You can expect there to be a media crush this Saturday when Marti Sementelli and Ghazaleh Sailors face each other in the first-ever high school baseball game featuring two female starting pitchers.
But don’t expect that to be a problem at Birmingham High in Van Nuys, Calif. –- a high school where it is unusual when cameras are not on campus.
-- Production crews were on site for 48 school days in 2009-10, the most of any school in Southern California.
-- Spare classrooms are reserved for filming -– or for classes to move to for the day should a company want a certain room.
-- Consent-to-be-filmed release forms are part of the registration process. Kids always have a
chance to be an inadvertent extra.
-- It’s enough for the school –- located near numerous production companies -– to be thought of
as “Hollywood High.”
Ironically, one of the main reasons the school is such a draw for studios is that it doesn’t have a Hollywood feel.
“We don’t have many palm trees,” says athletic director Rick Prizant with a laugh. “Most series and commercials want it to look like Ohio or Iowa. We can do that.”
Prizant, who has been at the school for more than 25 years, has one of the more unique titles in
the country -- athletic director/film coordinator.
The second part of the job keeps him busy.
“We probably have someone here 2-3 days a week,” he says. “We’re really big; we have 80 acres. And we have all sorts of facilities.”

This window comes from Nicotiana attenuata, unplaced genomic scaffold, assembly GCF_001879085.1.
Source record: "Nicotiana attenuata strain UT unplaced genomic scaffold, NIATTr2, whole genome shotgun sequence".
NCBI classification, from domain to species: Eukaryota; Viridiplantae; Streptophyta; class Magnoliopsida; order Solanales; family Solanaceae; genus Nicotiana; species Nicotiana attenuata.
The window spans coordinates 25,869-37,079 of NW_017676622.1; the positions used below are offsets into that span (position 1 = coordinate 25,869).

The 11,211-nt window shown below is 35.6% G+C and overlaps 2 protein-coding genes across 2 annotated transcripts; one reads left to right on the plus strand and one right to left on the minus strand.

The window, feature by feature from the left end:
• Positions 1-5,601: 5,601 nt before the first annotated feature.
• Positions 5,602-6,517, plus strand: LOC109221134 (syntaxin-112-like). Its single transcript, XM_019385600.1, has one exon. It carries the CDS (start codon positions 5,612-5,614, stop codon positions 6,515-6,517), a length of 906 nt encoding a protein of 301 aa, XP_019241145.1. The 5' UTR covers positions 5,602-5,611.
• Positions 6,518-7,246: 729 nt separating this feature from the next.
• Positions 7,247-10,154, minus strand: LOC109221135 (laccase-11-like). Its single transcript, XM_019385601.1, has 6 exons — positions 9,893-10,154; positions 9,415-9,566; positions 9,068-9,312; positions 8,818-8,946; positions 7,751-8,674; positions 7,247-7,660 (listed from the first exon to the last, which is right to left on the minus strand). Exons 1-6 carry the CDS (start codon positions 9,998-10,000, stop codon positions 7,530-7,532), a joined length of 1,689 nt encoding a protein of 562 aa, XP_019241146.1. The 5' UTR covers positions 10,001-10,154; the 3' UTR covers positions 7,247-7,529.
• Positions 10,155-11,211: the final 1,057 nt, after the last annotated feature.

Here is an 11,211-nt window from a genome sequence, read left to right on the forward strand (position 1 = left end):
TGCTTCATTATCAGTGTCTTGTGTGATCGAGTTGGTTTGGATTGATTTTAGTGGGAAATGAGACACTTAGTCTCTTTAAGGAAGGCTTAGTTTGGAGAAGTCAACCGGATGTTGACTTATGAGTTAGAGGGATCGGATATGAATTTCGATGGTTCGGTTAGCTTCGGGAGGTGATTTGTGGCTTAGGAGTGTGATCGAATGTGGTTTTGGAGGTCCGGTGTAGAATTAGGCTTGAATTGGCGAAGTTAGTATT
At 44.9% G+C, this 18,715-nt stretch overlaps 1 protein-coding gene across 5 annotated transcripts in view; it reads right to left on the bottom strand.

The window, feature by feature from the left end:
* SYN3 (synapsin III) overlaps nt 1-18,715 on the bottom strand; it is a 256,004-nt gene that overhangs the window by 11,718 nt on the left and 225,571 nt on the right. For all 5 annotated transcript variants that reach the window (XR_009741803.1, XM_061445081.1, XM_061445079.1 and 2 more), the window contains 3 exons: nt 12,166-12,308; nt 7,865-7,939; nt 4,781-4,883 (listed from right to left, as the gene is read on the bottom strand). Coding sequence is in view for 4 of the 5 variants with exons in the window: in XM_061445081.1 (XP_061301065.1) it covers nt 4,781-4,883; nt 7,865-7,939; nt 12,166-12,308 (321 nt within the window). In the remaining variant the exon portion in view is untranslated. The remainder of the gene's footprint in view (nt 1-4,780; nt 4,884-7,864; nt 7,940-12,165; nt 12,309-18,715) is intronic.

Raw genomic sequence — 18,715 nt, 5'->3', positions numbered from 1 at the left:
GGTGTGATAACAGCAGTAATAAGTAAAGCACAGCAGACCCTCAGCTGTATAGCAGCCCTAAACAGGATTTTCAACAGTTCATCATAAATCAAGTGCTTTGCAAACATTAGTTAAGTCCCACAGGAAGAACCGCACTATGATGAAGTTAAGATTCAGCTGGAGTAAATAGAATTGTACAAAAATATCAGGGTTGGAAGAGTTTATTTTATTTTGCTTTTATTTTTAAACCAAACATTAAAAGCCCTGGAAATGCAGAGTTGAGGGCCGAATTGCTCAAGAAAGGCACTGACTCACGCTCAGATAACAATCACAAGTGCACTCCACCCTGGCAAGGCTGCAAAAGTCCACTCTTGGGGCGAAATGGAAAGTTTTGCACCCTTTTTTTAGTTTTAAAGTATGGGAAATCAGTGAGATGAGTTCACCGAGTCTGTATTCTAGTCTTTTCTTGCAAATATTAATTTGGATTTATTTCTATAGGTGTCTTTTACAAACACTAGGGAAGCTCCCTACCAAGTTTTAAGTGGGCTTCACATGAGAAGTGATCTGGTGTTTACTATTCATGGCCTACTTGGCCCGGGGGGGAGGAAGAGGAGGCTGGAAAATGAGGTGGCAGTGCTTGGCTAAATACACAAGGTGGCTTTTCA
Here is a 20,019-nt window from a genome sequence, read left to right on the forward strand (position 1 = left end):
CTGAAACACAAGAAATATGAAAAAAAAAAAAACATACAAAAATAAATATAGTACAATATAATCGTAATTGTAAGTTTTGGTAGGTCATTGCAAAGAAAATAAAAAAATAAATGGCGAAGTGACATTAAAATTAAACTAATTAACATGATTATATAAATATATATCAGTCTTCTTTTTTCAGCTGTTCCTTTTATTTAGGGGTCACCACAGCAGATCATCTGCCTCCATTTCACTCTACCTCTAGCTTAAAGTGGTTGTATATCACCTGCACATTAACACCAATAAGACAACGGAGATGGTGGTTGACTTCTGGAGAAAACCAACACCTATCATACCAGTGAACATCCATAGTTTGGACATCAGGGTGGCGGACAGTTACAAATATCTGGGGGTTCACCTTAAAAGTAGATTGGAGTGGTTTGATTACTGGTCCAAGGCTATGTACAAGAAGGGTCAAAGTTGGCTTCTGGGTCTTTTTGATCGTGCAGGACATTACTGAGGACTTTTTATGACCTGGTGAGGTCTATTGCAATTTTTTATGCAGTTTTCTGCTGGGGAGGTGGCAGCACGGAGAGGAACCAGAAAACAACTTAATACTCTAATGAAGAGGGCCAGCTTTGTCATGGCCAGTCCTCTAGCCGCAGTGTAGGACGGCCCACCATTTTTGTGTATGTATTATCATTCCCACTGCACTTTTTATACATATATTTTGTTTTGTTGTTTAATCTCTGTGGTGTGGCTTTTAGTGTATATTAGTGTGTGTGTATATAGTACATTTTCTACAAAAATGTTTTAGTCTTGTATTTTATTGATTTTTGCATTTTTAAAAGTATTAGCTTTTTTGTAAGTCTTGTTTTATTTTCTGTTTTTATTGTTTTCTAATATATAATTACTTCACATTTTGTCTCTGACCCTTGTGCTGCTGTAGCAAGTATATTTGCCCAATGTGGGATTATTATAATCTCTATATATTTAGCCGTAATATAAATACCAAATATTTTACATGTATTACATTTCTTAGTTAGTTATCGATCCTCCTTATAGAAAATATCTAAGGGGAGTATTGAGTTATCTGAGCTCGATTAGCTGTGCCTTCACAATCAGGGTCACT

Facilities the school works to make available.
“If they like a particular classroom, we’ll arrange for them to have it all day,” he says.
Many of the biggest names in Hollywood have been there recently, including Justin Timberlake, Lil Wayne, Billy Bob Thornton and Courteney Cox. "The Office," "Scrubs" and "America’s Next Top Model" have filmed episodes there. Gwen Stefani used the football field for the video to “Hollaback Girl.”
Perhaps it’s only fitting that many alums of the school have become big names in the entertainment industry. The school’s performing arts center is named after perhaps the most famous among them: Sally Field.
But Birmingham High does it for more than just star-gazing. Each day of filming is worth a few thousand dollars to the school -- a nice benefit in these economic times.
Filming, however, can bring controversy.
In 2009, the L.A. Schools superintendent got upset when he learned students participated in a shoot with Sacha Baron Cohen’s character “Bruno” which he found distasteful and inappropriate.
Despite the uproar, Prizant said the school will continue its relationship with the industry.
“We’re known as being film-friendly,” he says. “We have a good reputation. Once you get a good reputation, they keep coming back.”
Just as long as they don’t plant any palm trees.